Welcome to TCS - and thank you for rescuing this kitty!

post #5 of 10
Originally Posted by lyric View Post
The Vet Tech there said she would let him pet her. Maybe she was too afraid to anything about it?
Apparently this is the case. Shy semiferal but docile, and thus trying to survive by being passive.

Chances for her to foster into tame, loved and loving homecat are excellent and the work not too difficult, especielly as you have help of own friendly homecats.
Please, do proceed.

Good luck!
post #6 of 10
Thread Starter 
First, thanks to you all for your help and support. It's really good to get your advice and shared experiences. It helps not to question myself so much, like am I doing the right thing.

She does have her own room with a 5 1/2 foot climbing tree, a futon sofa, and a small table. I haven't let her out yet because I wanted my cats to get familiar with her through her condo. They can come and go out of the room. Once I let her out the door will have to be closed.

One more positive step. The sound of the vacuum through the door at first sent her into her litterbox now it doesn't bother her even with the door open.

Again thanks for all your help.
post #7 of 10
It doesn't sound like she was born feral. After 7 days, a truly feral cat wouldn't show herself and certainly wouldn't let you put your hand next to her with treats. And not running from a vacuum cleaner after 7 days? Most cats run away from them most of their lives! Who knows what her experience was like outside, but that in and of itself could have made her shy of humans (can't blame her).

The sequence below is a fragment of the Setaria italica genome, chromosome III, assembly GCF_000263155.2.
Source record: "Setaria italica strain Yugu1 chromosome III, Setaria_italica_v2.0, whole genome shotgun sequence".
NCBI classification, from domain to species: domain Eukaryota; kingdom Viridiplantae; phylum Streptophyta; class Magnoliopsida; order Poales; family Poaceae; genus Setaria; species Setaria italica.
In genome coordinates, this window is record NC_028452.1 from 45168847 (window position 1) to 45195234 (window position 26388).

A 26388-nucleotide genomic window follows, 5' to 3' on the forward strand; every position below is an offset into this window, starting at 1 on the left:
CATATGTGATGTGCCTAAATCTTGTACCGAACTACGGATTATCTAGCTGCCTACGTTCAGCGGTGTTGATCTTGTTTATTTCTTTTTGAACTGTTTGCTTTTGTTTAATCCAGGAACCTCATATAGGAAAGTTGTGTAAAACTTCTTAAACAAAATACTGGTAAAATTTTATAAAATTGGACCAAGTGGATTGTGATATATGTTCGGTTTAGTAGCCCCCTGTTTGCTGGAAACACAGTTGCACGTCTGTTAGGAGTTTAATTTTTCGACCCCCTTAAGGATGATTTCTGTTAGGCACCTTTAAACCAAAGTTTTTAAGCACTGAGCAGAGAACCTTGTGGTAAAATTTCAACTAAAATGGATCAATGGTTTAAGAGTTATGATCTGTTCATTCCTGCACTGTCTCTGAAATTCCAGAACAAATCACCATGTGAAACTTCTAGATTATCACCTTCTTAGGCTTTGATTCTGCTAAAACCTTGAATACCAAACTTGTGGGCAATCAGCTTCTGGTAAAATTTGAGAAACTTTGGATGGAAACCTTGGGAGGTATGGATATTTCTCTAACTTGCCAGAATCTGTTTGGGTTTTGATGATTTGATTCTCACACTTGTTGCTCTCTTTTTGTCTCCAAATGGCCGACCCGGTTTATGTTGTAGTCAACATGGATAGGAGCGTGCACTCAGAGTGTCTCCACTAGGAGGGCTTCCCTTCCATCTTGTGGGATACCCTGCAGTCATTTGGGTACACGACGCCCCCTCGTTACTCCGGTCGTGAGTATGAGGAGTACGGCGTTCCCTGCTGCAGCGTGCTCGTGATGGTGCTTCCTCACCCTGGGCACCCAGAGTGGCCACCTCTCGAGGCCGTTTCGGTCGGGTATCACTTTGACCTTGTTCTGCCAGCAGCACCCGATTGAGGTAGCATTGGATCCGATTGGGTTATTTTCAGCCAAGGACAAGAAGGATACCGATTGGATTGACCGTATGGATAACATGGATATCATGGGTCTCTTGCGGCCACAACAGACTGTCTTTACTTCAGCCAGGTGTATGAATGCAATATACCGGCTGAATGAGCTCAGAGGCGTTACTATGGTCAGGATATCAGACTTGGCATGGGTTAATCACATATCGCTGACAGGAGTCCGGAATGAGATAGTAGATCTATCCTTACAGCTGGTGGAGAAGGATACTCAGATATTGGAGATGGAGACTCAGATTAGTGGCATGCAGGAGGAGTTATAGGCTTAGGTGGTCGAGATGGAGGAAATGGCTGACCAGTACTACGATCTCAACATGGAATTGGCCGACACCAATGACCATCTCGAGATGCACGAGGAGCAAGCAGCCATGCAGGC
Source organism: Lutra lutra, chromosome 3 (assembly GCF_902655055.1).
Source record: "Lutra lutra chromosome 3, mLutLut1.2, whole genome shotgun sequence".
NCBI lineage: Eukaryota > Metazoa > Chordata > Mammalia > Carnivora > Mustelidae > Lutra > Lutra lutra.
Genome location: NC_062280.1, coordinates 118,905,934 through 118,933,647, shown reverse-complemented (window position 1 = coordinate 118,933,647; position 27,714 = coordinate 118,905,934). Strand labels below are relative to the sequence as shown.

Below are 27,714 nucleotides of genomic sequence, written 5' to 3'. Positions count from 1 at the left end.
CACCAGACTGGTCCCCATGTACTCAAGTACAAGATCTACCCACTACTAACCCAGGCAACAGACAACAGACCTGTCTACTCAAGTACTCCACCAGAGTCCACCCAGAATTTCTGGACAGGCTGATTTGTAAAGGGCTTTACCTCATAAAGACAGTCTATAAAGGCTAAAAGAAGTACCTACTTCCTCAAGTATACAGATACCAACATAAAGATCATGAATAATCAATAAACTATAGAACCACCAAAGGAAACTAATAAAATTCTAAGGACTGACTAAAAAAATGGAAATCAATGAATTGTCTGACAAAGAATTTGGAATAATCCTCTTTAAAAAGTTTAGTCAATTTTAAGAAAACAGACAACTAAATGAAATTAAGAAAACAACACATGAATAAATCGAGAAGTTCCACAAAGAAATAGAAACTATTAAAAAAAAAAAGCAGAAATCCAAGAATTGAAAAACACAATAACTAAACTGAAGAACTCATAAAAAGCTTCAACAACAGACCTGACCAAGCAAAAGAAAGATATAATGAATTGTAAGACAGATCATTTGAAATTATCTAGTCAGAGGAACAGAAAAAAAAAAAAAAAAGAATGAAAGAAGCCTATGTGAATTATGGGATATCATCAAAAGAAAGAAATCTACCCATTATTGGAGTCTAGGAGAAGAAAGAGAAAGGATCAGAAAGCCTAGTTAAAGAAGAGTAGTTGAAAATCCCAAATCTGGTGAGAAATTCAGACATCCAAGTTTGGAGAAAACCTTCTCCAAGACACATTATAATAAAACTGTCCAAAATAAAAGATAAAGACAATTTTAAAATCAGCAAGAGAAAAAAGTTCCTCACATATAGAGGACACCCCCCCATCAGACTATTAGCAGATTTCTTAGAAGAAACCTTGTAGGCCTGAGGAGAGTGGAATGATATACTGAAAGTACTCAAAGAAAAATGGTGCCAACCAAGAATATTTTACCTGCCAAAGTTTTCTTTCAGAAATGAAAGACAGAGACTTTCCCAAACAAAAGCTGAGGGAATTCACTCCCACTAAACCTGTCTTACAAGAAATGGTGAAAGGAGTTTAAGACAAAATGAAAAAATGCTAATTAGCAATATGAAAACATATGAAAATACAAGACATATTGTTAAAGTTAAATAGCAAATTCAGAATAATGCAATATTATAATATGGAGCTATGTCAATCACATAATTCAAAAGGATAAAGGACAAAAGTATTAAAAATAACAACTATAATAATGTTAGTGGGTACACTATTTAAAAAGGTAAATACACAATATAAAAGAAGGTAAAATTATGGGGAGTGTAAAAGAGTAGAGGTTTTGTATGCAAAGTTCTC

Also, I have a cat born feral that is one of the most talkative cats around. I think it's a myth that feral cats don't talk.

I strongly suspect that she will come around, and if she's shy, it's probably that she is shy by nature.
post #8 of 10
Thread Starter 
Thanks for your feedback. I think you are so right. Being passive is her survival mechanism.
post #9 of 10
It sounds like you are doing things just right, since she is already becoming more used to you. Its great that you are giving her a nice home. Congrats!
post #10 of 10
Thread Starter 
I have had Lyric, that's her name, for a liitle over two weeks now. She still won't eat in front of me or play...but she was grooming herself in front of me the other day. She was sitting on the widowsill behind the kennel/condo; I think she felt safe behind the bars. One of my other cats was in the room too eating. Lyric started grooming herself. I felt like that was a big step. She still won't budge from the spot she happens to be if I am in the room. Baby steps I guess.

I may be moving to another house about a mile down the road from where I live now. Probably in about 3 weeks from now. How do I move Lyric??? How do I get her in a carrier? My other cats love thier carriers, they even sleep in them sometimes. I have a carrier in Lyric's room that the other cats like to go and nap in. I just don't see me being able to pick her up in less than a month and put her in a carrier. I was thinking of paying the vet tech that moved her from the cage at the vet into the carrier originally to come out put her in the carrier.

Any advice on how to prepare for this or when the time comes, on how to physically move her.